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Diagnosis and Treatment |

Radioiodine Treatment of Graves' Disease: An Assessment of Its Potential Risks

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▸Requests for reprints should be addressed to Kenneth D. Burman, M.D.; Endocrinology Service, Clinic 7D, Walter Reed Army Medical Center; Washington, DC 20307-5001.

Washington, D.C.; and Bethesda, Maryland

Ann Intern Med. 1986;105(6):900-905. doi:10.7326/0003-4819-105-6-900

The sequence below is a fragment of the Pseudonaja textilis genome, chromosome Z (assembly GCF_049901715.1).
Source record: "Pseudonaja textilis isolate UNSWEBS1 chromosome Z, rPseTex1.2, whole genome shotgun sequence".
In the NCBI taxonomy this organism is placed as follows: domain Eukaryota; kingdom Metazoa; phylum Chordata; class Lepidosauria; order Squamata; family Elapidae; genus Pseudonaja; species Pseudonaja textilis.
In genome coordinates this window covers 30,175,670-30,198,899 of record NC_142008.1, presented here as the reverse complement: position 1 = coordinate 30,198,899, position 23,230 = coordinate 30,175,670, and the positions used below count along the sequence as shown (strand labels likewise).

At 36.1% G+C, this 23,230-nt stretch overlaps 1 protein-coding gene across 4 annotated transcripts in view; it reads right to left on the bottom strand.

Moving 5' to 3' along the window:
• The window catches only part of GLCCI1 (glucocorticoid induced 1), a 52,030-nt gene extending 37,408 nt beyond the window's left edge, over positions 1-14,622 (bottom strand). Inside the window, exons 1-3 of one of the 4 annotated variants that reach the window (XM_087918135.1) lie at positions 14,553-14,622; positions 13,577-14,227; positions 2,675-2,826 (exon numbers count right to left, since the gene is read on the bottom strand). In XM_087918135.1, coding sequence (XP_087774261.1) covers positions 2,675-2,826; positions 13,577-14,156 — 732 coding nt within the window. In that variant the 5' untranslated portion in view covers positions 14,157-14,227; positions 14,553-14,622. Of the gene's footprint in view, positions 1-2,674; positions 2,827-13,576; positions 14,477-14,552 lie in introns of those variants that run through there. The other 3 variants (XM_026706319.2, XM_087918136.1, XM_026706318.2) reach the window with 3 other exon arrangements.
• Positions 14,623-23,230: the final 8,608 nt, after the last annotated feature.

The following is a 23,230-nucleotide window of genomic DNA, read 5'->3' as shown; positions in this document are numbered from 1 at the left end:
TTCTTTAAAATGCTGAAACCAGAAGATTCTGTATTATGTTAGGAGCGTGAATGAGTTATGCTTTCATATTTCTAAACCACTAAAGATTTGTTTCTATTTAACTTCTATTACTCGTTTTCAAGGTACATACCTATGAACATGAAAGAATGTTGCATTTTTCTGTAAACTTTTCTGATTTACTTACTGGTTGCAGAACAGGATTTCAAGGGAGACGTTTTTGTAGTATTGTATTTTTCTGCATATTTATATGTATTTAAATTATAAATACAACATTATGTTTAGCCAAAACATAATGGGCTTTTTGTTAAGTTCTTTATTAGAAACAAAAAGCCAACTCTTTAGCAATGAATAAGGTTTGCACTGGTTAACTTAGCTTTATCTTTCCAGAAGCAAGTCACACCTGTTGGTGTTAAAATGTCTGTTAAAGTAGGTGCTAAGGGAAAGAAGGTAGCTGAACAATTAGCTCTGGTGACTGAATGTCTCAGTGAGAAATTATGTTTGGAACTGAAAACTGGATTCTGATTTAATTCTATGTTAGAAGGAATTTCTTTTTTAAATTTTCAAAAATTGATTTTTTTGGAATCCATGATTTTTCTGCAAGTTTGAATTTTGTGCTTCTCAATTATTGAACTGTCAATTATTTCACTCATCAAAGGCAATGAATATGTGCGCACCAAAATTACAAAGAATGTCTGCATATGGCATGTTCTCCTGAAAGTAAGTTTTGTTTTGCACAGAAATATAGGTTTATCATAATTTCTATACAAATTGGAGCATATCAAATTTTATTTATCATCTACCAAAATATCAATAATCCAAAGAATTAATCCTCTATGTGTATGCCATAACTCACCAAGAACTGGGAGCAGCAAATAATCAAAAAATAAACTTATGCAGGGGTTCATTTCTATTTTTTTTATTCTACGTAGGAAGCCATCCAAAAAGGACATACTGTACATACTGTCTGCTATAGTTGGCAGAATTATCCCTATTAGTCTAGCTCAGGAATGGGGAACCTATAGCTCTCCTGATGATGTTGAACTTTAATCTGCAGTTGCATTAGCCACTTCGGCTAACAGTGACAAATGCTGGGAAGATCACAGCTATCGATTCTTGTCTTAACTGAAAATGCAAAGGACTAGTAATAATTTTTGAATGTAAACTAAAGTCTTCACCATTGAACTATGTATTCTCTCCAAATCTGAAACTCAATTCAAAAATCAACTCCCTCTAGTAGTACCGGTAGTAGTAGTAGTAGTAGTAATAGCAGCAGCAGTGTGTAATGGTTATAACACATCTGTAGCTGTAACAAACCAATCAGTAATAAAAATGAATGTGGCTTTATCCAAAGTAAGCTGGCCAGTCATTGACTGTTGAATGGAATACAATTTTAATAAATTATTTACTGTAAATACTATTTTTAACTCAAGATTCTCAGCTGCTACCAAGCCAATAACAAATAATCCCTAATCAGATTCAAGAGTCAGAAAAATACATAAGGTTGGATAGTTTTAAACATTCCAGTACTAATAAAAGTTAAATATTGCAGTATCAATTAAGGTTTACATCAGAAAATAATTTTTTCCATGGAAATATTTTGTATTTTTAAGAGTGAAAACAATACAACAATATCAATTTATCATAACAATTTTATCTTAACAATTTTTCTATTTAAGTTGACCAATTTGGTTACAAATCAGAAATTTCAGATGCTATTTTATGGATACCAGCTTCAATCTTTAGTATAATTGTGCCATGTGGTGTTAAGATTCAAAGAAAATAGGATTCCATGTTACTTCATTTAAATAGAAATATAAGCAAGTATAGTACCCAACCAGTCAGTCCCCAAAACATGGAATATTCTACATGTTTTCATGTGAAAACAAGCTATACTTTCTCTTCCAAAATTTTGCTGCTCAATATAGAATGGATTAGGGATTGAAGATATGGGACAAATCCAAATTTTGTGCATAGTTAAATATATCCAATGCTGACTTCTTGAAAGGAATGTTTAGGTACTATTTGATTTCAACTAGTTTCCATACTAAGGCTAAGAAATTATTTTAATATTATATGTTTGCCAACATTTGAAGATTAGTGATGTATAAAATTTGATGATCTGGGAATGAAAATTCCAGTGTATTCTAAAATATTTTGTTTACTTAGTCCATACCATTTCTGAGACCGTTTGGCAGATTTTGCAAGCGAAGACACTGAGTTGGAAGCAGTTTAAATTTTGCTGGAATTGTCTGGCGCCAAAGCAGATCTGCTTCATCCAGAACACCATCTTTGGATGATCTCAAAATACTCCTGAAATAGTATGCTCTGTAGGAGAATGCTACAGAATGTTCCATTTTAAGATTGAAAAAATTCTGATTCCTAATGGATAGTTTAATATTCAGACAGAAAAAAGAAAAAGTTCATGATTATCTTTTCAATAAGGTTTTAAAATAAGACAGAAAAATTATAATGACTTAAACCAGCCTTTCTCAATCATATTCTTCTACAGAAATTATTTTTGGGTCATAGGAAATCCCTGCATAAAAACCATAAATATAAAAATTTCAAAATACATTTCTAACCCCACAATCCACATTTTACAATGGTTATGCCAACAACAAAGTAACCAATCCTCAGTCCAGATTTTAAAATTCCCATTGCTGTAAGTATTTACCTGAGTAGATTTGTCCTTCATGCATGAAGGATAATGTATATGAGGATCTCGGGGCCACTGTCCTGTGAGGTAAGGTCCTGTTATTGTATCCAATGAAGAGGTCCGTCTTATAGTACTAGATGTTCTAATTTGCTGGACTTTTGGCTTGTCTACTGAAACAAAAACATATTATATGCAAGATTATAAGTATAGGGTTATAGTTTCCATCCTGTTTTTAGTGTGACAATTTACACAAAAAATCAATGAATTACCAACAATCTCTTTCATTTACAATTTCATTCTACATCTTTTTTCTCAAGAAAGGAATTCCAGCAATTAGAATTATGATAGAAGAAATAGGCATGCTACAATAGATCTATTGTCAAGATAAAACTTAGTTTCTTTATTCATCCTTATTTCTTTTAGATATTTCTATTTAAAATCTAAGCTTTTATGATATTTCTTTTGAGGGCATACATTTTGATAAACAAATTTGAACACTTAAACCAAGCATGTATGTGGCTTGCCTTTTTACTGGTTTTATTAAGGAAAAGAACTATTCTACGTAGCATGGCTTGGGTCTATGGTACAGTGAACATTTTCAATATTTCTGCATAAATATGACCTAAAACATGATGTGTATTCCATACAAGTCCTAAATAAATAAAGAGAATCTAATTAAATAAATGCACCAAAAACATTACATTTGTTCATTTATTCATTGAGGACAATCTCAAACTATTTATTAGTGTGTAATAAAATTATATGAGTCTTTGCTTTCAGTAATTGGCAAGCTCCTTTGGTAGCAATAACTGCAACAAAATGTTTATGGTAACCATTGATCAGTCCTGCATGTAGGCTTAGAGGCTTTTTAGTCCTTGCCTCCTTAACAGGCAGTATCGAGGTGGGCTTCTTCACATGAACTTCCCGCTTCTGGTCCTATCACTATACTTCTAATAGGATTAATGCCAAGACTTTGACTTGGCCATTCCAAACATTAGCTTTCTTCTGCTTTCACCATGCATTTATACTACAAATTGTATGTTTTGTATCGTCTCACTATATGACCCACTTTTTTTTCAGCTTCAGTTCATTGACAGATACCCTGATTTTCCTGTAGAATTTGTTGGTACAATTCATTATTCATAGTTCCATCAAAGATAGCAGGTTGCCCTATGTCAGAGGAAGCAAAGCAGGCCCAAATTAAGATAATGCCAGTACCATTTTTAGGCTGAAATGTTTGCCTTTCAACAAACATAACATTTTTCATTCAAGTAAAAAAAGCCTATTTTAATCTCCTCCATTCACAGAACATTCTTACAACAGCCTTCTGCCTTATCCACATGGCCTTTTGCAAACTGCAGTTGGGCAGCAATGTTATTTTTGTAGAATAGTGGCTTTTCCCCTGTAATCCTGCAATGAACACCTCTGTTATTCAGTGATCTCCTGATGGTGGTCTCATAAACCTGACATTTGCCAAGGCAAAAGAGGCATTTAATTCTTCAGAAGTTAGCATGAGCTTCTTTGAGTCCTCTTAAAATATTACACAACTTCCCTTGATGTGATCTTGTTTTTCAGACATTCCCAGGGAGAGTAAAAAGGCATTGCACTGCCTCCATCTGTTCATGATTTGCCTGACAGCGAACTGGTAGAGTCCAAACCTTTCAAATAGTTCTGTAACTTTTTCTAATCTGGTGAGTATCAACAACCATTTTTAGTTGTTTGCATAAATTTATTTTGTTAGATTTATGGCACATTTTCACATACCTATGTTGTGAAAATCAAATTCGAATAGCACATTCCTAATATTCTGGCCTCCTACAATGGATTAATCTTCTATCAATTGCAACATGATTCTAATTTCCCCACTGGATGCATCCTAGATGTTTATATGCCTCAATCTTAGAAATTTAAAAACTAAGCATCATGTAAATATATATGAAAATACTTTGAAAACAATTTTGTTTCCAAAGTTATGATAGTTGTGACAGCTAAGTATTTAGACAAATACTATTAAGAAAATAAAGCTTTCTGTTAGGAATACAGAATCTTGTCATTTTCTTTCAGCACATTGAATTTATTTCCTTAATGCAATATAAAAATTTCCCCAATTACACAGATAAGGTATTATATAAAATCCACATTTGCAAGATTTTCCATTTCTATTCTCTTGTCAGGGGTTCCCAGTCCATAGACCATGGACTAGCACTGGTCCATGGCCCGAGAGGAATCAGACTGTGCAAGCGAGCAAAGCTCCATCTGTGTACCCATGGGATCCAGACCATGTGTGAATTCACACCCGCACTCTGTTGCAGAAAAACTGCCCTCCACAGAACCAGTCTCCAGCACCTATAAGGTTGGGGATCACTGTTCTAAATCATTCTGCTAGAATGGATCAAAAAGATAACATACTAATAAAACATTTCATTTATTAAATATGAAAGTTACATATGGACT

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Concern about the side effects of radiation exposure has deterred physicians from using radioiodine treatment for Graves' disease, although the efficacy and safety of this treatment have been established in the 35 years since its introduction. In that time, no significant side effects have been discovered. We believe iodine-131 should be considered the treatment of choice in most patients with Graves' disease. This article reviews the current understanding of the risks in radioiodine treatment of Graves' disease, including the risks for teratogenicity, genetic damage, carcinogenesis, and cellular dysfunction.





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